Isle Royale - Day 2

Early on Tuesday morning, we woke up to the sky alight with an electrical storm.  The sky was awesome to watch and the lightning lit everything up almost like daylight.  And then then wind came. Followed closely by the rain.  Even docked, the boat was rocking.  Thankfully the storm was short-lived, but it ushered in much cooler weather and left some lingering wind making for a choppy day on the water.  

We left Windigo early in the morning, while everyone was still sleeping, and headed down towards the wreck of the Monarch on the northwestern side of the island.  On the way, we stopped at a small abandoned ranger station to have breakfast (easier to cook when the boat is docked).  Once we reached the wreck site, the boat was moored and we started gearing up.  There was only one tiny problem.  There were 2 - 3 foot waves and quite a strong current.  While these seem like small waves, trying to don scuba gear, jump in the water and then swim to the bow make them seem more like 8 - 10 footers.  

 Historical photo courtesy of Historical Collection of the Great Lakes at Bowling Green State University

Historical photo courtesy of Historical Collection of the Great Lakes at Bowling Green State University

The Monarch is a 259 foot wooden passenger-package freighter that steamed straight into a rocky outcropping during a snow storm in December 1906.  By keeping her engines running, the captain was able to keep the ship afloat, allowing all except one to climb to safety.  Today, the wreck lies in 65 - 80 feet of water, but is mostly broken up.  Nevertheless, there are a ton of artifacts to find on this wreck and each year, more are dug up.  Thankfully, those who dive this wreck leave these artifacts for other divers to enjoy; in Michigan, they are legally forbidden to remove artifacts from shipwrecks but that doesn't stop some people.  On the wreck, there is even a water pump that still "works" - I use that term loosely in that it moves, but it's ability to pump water is somewhat compromised, all things considered.

Drawing courtesy of National Park Service Submerged Cultural Resources Department

Fortunately for all sport divers that wish to visit these wrecks, there are gorgeous site maps that we created in 1981-1986.  The line drawings are extremely accurate and create a great way to plan all of your diving while within the park.  Unfortunately not all wrecks in the Great Lakes have this much documentation.  We spent about 40 minutes on the wreck before getting cold and coming up.  Getting out of the water was just as hard as getting in and included a surface swim, using a line, from the mooring to the stern of the boat, and then trying to time your exit with the waves - easier said than done.  Thankfully, we both made it out of the water and back onto the boat without any mishap.  Unfortunately, the waves had gotten a little larger and diving the rest of the day was cancelled.  Ahh, the joys of Lake Superior!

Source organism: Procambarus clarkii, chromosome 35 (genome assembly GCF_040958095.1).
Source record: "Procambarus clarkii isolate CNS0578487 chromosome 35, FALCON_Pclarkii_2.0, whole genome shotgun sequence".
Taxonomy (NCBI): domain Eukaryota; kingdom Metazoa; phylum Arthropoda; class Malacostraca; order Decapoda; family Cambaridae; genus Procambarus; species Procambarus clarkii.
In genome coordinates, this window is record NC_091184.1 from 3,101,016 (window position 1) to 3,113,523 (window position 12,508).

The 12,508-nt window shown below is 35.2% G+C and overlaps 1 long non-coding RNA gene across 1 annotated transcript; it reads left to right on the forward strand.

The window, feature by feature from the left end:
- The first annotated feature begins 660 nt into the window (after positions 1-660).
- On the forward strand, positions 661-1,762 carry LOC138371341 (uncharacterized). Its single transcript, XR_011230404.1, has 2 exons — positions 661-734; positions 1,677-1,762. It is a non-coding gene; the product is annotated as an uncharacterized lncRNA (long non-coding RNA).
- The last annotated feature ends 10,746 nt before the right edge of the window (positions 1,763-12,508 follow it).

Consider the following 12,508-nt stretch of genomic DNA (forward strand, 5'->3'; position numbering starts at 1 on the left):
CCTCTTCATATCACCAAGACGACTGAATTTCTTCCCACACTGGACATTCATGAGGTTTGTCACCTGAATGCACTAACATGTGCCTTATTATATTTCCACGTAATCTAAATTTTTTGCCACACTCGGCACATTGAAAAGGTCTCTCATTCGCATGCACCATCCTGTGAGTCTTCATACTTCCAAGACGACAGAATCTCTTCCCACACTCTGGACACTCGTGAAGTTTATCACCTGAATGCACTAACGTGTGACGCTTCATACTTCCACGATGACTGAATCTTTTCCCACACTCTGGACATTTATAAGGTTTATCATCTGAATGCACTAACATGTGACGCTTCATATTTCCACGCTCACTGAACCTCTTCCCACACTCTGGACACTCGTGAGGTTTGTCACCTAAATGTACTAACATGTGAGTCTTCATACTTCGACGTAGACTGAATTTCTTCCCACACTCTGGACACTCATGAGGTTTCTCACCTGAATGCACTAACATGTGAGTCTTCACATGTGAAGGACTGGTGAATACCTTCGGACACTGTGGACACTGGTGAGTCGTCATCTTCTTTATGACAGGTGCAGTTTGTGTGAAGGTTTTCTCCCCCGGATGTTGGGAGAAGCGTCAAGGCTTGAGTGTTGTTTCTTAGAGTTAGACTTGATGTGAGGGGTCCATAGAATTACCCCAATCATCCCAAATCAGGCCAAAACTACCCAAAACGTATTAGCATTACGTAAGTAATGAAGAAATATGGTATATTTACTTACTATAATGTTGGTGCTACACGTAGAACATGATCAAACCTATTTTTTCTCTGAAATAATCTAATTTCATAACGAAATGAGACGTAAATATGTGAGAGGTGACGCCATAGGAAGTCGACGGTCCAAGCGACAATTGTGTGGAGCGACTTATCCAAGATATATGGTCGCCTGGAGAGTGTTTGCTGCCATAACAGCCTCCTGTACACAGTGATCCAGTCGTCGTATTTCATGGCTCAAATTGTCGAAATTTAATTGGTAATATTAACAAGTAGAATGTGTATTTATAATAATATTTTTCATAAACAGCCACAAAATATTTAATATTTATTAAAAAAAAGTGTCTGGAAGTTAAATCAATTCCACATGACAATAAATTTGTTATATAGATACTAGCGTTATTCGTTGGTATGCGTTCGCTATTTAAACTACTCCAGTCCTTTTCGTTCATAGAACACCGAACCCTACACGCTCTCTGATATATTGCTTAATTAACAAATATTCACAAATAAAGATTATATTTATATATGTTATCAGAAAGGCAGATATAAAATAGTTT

The cliffs that the Monarch crashed into.  The crew of the Monarch climbed these cliffs to their safety.

The cliffs that the Monarch crashed into.  The crew of the Monarch climbed these cliffs to their safety.

 

That night we docked in Rock Harbor and were able to grab a couple of things that we needed, shower and even grab a cold KBC Widowmaker (basically the best beer ever) - on tap!  I swear, if I had known that I could get KBC on tap and have toilet (pit or flush - I'm not picky), I would have visited the island when I was in college.  I'm not into the whole backpacking thing (yet), but I'm totally cool with camping!

The next morning, we set off for an intense day of diving 3 wrecks: the Emperor Stern, the Congdon Bow and the Emperor Bow.  Check back for more on these wrecks!

- Meghan -